The first German satellite – AZUR
The first German satellite, AZUR, was launched 40 years ago. On 8 November 1969 at 02:52 Central European Time (CET), which was 7 November at 17:52 Pacific Standard Time (PST), a four-stage American Scout-B rocket took off from the launch site at Vandenberg Air Force Base in California – with Germany's first scientific spacecraft on board.
The successful launch and operation of AZUR was a great technological advance for German space research and turned Germany into a space-faring nation - until then, only the Soviet Union, the USA, France, Great Britain, Italy, Canada, Japan and Australia had their own satellites.
AZUR – also known as 'German Research Satellite-1' (GRS-1) – had a mass of 72.6 kilograms, a length of 115 centimetres and a diameter of 66.2 centimetres. It was placed in a highly elliptical polar orbit – the nearest point to Earth (perigee) of its orbit was 391 kilometres from the Earth, while its furthest point from Earth (apogee) was 3,228 kilometres. AZUR's orbital inclination with respect to the Equator was 102.9 degrees and each orbit took 122.7 minutes.
A relatively short but successful excursion into space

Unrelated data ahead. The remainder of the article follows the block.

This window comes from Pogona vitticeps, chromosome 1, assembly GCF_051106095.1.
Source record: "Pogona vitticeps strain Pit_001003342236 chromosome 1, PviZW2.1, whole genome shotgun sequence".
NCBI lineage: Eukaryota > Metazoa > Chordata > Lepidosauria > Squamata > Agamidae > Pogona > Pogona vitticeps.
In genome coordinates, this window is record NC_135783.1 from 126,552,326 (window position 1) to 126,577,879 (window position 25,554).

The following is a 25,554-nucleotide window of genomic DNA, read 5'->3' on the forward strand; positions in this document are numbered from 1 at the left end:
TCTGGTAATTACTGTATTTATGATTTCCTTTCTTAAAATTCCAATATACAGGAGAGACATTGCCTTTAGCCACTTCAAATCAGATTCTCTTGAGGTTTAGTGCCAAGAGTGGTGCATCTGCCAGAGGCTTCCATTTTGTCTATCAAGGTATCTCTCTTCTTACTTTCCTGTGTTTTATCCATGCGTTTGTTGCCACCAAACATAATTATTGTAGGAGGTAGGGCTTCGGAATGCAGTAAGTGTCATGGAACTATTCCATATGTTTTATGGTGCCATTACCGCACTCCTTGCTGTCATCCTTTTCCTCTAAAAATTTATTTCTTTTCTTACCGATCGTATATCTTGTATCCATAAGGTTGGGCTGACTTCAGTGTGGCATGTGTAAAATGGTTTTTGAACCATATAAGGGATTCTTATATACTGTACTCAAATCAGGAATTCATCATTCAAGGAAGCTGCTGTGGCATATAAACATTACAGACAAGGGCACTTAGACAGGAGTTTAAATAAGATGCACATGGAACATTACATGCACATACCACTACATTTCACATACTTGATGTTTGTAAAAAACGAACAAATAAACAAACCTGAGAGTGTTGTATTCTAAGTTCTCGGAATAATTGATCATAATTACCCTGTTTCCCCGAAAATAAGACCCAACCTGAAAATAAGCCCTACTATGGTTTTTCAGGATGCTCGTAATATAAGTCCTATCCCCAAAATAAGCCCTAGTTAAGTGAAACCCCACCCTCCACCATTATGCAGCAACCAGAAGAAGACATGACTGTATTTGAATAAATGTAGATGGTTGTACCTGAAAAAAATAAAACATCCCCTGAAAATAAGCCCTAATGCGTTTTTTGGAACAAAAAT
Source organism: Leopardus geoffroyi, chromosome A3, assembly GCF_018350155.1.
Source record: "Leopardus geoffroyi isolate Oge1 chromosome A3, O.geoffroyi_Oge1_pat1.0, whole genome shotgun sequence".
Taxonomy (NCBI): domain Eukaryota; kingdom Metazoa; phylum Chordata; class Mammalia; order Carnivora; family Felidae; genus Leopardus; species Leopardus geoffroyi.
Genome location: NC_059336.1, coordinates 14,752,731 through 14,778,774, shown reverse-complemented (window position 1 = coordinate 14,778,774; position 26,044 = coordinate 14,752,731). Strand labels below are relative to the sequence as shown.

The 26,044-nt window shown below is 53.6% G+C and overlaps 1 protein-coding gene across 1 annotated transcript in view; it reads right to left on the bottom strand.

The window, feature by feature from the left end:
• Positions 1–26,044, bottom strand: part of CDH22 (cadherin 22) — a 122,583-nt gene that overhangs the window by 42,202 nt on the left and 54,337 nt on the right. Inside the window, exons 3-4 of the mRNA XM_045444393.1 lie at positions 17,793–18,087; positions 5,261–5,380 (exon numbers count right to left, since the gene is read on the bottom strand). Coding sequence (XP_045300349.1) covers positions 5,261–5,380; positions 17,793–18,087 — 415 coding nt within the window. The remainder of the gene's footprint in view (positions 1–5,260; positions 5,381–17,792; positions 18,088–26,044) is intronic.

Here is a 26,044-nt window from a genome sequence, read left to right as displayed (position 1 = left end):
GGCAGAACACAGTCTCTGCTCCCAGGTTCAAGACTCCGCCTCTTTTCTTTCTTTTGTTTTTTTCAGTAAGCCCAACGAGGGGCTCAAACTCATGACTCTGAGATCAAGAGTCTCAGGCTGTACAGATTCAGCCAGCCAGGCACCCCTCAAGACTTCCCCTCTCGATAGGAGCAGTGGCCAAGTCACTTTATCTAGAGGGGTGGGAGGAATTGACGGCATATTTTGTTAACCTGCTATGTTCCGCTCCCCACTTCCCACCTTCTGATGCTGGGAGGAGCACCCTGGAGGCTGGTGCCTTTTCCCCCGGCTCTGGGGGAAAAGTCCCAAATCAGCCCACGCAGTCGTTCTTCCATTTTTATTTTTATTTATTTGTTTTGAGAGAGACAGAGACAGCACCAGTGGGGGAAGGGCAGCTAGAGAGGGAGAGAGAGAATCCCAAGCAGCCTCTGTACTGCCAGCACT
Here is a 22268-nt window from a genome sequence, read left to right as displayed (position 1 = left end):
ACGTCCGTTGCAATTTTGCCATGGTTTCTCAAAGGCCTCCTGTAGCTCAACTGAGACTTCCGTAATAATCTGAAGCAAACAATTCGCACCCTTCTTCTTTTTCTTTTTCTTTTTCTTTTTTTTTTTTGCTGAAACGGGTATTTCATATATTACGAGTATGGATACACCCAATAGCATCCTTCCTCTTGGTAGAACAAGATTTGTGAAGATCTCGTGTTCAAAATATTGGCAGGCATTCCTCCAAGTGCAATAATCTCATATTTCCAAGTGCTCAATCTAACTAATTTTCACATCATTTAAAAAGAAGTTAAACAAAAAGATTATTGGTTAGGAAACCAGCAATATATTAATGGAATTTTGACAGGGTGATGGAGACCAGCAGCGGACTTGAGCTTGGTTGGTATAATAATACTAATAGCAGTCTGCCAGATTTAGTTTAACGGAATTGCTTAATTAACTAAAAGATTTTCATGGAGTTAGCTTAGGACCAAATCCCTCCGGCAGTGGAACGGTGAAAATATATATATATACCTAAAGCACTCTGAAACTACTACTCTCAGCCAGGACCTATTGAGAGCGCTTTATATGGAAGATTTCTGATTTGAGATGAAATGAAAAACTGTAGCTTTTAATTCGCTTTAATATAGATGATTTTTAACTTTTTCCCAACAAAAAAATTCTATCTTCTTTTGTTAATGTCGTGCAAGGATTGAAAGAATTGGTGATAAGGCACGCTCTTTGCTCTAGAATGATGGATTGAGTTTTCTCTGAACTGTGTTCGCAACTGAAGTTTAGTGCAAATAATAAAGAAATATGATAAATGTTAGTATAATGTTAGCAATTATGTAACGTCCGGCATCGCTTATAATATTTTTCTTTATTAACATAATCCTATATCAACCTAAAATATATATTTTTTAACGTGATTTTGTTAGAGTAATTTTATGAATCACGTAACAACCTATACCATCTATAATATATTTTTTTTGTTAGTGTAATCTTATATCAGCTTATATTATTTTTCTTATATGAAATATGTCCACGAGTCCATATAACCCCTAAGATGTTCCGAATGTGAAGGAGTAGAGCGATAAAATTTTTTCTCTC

To carry out seven carefully chosen experiments, scientific equipment weighing a total of 17 kilograms was housed on board AZUR. It was used to investigate cosmic radiation and the way it interacted with Earth's magnetosphere, with the upper atmosphere and, in particular, with the Van Allen belt. AZUR was also used to conduct research into the Aurora Borealis (northern lights) and the variation in solar wind during solar eruptions.
On 29 June 1970, for unknown reasons, the connection to AZUR was lost. It is assumed that radiation damaged the data transmission system. Although the planned service life of one year was not reached, instead lasting just 233 days, the project was nonetheless seen as a great scientific and technological success for Germany – the country had taken its first step into space.